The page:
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About Neutrinos

  1. May 19, 2008 #1
    Hello !

    I will probably start a phd thesis about neutrinos (theoretical/phenomenological aspect) on october ...
    I need some hints about references for those among you who know the subject well.

    Thanks in advance.
  2. jcsd
  3. May 19, 2008 #2
    Very good idea : the topic is quite hot. Good luck ! :smile:
    I certainly do not classify as "knowing the subject well". But maybe you can tell us more on what you search and what your background is ? Do you want historical references/publications, or more recent reviews ? Would a textbook be suitable for you ? How well are you familiar with the standard model and quantum field theory ?

    Probably you need to understand why massive neutrinos do not fit into the standard model. This is not as trivial as it may seem at first sight. Pierre Ramond had a book entitled "Journeys Beyond the Standard Model" which among other things has an excellent discussion. Almost 10 years old now but will help you very much if you want to go through any recent paper.
  4. May 19, 2008 #3
    Bonjour Humanino :)

    Thanks for the reply and the encouragement...
    I want to be more familiar with neutrinos ... so yes ..historical references/publications would be welcomed along with recent reviews.
    The subject is about the particle physics aspect of the double beta decay..
    (with BSM models like SUSY,GUT.)
    I dont know more than that...

    I'll try to get Ramond's book...thanks for the ref.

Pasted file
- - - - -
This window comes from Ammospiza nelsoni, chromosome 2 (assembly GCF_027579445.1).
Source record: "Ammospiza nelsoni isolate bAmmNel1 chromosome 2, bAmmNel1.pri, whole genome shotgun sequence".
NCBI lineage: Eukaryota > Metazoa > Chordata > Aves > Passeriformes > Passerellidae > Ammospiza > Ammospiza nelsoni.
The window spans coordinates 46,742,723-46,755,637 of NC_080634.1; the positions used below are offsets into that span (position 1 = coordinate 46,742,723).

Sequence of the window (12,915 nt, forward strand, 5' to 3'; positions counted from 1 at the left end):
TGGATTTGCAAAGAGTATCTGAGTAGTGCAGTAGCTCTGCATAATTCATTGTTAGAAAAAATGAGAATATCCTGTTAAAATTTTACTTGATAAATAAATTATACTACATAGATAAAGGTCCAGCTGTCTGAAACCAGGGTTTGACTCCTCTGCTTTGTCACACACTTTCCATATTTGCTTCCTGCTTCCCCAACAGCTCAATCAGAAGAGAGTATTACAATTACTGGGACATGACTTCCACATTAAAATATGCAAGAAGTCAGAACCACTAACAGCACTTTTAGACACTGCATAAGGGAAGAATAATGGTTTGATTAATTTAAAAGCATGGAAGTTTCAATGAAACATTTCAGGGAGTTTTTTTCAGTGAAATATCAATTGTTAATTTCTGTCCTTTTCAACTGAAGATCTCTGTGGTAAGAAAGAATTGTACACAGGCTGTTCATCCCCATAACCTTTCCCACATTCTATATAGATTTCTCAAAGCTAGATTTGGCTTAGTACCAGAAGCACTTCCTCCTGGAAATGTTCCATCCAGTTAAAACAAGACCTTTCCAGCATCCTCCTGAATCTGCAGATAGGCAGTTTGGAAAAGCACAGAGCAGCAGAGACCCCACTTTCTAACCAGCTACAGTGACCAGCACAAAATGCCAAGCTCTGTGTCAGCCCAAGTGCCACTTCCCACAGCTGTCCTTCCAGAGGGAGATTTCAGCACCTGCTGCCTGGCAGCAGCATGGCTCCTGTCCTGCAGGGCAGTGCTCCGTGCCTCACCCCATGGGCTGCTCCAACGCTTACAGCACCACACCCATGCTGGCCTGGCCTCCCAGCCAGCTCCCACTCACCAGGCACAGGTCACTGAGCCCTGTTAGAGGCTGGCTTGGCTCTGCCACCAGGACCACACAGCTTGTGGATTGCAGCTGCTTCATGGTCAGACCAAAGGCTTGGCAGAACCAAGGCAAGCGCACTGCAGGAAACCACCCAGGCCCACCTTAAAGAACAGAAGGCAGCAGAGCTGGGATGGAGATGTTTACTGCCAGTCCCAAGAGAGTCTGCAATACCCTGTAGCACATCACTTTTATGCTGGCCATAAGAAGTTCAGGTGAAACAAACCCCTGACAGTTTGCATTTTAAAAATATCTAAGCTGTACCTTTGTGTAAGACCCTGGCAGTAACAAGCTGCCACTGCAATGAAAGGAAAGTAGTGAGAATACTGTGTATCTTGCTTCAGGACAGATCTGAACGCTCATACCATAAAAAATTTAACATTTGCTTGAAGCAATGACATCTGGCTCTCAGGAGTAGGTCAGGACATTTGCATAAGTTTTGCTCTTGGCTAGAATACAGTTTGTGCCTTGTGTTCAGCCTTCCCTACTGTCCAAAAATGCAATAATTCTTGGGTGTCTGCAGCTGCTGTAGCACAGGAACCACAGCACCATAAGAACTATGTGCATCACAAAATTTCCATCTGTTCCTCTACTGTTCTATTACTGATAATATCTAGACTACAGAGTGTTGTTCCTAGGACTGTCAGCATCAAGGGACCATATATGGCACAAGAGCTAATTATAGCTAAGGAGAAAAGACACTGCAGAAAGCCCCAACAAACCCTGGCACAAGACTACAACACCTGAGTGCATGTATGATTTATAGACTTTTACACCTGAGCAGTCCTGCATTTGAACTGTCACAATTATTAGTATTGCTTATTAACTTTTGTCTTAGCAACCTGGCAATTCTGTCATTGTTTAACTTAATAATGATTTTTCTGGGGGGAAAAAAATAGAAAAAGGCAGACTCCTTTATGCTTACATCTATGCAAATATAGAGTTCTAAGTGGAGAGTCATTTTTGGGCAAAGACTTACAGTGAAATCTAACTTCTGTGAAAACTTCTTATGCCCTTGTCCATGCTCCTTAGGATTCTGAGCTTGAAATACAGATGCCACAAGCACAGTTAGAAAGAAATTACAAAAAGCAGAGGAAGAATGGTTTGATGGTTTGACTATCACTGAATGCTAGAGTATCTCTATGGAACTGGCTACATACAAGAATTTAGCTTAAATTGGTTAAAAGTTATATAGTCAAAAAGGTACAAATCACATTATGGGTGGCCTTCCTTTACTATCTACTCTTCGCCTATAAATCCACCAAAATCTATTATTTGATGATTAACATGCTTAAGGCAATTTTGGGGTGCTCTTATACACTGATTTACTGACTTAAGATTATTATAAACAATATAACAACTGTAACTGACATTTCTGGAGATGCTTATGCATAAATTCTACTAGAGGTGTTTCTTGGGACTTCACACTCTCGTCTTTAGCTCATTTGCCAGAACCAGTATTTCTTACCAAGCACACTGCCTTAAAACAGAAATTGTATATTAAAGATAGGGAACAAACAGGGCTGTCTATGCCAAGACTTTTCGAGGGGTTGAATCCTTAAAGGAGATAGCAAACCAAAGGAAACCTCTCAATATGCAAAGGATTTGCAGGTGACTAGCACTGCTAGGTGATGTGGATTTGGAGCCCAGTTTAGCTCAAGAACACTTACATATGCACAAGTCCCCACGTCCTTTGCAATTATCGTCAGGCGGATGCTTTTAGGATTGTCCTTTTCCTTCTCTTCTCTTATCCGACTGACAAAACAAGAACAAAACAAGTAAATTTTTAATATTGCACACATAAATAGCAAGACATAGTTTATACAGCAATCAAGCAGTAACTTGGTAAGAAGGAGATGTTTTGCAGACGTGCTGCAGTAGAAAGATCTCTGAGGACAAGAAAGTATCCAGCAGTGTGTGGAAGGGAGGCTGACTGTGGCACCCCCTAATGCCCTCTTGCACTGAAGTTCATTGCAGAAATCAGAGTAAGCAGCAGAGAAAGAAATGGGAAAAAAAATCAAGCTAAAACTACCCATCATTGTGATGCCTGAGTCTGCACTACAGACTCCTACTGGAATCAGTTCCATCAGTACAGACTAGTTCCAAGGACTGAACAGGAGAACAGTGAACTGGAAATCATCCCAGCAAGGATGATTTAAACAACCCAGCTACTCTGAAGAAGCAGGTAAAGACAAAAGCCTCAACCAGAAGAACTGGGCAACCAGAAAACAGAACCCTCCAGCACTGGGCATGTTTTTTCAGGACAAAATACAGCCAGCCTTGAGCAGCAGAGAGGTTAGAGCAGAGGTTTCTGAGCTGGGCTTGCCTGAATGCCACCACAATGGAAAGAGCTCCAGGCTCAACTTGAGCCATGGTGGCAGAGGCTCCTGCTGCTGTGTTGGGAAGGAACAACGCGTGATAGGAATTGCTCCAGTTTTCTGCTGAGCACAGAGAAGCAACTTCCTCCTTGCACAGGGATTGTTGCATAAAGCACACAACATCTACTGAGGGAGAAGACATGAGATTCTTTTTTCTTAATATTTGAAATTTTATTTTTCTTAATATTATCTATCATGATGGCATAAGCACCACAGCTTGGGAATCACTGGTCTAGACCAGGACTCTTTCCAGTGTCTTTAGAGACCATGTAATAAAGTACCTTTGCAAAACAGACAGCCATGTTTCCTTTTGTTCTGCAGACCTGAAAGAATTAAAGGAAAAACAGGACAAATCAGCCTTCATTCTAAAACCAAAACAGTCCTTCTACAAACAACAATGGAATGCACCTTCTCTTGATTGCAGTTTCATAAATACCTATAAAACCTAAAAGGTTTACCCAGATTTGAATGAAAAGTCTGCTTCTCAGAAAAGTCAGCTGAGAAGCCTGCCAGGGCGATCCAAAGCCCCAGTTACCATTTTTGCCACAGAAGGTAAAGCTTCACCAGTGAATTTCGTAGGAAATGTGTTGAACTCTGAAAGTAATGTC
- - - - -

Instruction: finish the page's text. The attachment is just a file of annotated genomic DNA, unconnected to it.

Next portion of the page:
5. May 21, 2008 #4

    any idea ?

  6. May 21, 2008 #5


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  7. May 21, 2008 #6


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    I would start by asking your thesis adviser.
  8. May 21, 2008 #7


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    You might want to refer to the current issue of Rev. Mod. Physics[1]. In fact, I highly recommend anyone starting in physics research to first look at various review journals, such as Rev. Mod. Phys, Physics Report, Rep. Prog. Phys., etc. for the wealth of review articles (and references) in many fields. These review articles give a snapshot of our current understanding (and the current direction of research work) in a particular field.


    [1] F.T. Avignone, III et al., Rev. Mod. Phys. 80, 481 (2008).
  9. May 21, 2008 #8
    Indeed it seems like an excellent advice. :smile:
  10. May 21, 2008 #9
    Hello world !

    Thanks a lot folks !

  11. May 28, 2008 #10


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